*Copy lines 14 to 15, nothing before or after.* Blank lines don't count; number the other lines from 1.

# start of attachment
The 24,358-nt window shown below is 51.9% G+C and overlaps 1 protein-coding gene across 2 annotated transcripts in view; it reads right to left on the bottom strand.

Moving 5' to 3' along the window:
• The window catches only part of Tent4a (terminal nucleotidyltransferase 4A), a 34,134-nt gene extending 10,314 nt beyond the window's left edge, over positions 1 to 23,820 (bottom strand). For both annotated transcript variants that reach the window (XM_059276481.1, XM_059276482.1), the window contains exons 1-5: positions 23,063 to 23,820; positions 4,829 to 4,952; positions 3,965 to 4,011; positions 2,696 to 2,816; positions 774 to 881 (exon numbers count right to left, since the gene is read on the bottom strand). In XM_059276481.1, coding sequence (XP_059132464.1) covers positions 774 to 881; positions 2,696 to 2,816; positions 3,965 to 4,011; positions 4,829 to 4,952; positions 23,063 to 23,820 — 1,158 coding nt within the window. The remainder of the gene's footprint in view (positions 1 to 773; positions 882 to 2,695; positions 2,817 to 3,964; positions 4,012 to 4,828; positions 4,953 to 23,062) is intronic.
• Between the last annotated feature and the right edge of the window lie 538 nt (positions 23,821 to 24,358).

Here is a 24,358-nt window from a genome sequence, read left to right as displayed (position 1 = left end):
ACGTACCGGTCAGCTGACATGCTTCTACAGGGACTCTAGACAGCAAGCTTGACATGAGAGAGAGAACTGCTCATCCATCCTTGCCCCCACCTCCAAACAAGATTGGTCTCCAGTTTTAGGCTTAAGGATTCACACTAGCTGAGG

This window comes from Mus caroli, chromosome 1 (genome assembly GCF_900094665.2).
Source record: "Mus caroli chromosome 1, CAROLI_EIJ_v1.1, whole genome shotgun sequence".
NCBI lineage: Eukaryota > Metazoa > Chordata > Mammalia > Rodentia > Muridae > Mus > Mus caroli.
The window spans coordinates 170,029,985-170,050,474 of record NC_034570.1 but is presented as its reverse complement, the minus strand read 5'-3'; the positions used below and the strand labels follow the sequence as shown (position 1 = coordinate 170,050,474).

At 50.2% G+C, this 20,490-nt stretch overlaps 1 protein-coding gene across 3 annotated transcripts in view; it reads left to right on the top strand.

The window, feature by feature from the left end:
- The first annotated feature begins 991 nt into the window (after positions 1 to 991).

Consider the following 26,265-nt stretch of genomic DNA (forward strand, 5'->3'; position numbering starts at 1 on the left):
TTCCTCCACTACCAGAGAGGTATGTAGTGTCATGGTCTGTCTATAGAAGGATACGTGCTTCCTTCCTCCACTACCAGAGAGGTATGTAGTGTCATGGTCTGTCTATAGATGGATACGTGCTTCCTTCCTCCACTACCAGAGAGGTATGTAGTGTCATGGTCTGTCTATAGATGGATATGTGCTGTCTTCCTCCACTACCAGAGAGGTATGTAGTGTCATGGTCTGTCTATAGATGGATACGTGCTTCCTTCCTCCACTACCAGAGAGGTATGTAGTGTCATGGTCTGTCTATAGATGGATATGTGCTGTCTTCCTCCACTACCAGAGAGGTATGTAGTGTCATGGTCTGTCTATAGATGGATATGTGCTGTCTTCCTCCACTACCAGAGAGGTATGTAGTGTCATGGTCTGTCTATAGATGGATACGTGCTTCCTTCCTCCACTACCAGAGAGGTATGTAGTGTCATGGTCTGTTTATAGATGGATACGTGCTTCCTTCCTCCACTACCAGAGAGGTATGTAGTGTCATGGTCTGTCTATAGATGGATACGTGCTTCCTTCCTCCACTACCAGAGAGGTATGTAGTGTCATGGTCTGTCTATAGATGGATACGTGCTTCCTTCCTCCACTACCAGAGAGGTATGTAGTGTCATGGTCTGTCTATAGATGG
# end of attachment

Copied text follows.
Consider the following 26,265-nt stretch of genomic DNA (forward strand, 5'->3'; position numbering starts at 1 on the left):
TTCCTCCACTACCAGAGAGGTATGTAGTGTCATGGTCTGTCTATAGAAGGATACGTGCTTCCTTCCTCCACTACCAGAGAGGTATGTAGTGTCATGGTCTGTCTATAGATGGATACGTGCTTCCTTCCTCCACTACCAGAGAGGTATGTAGTGTCATGGTCTGTCTATAGATGGATATGTGCTGTCTTCCTCCACTACCAGAGAGGTATGTAGTGTCATGGTCTGTCTATAGATGGATACGTGCTTCCTTCCTCCACTACCAGAGAGGTATGTAGTGTCATGGTCTGTCTATAGATGGATATGTGCTGTCTTCCTCCACTACCAGAGAGGTATGTAGTGTCATGGTCTGTCTATAGATGGATATGTGCTGTCTTCCTCCACTACCAGAGAGGTATGTAGTGTCATGGTCTGTCTATAGATGGATACGTGCTTCCTTCCTCCACTACCAGAGAGGTATGTAGTGTCATGGTCTGTTTATAGATGGATACGTGCTTCCTTCCTCCACTACCAGAGAGGTATGTAGTGTCATGGTCTGTCTATAGATGGATACGTGCTTCCTTCCTCCACTACCAGAGAGGTATGTAGTGTCATGGTCTGTCTATAGATGGATACGTGCTTCCTTCCTCCACTACCAGAGAGGTATGTAGTGTCATGGTCTGTCTATAGATGG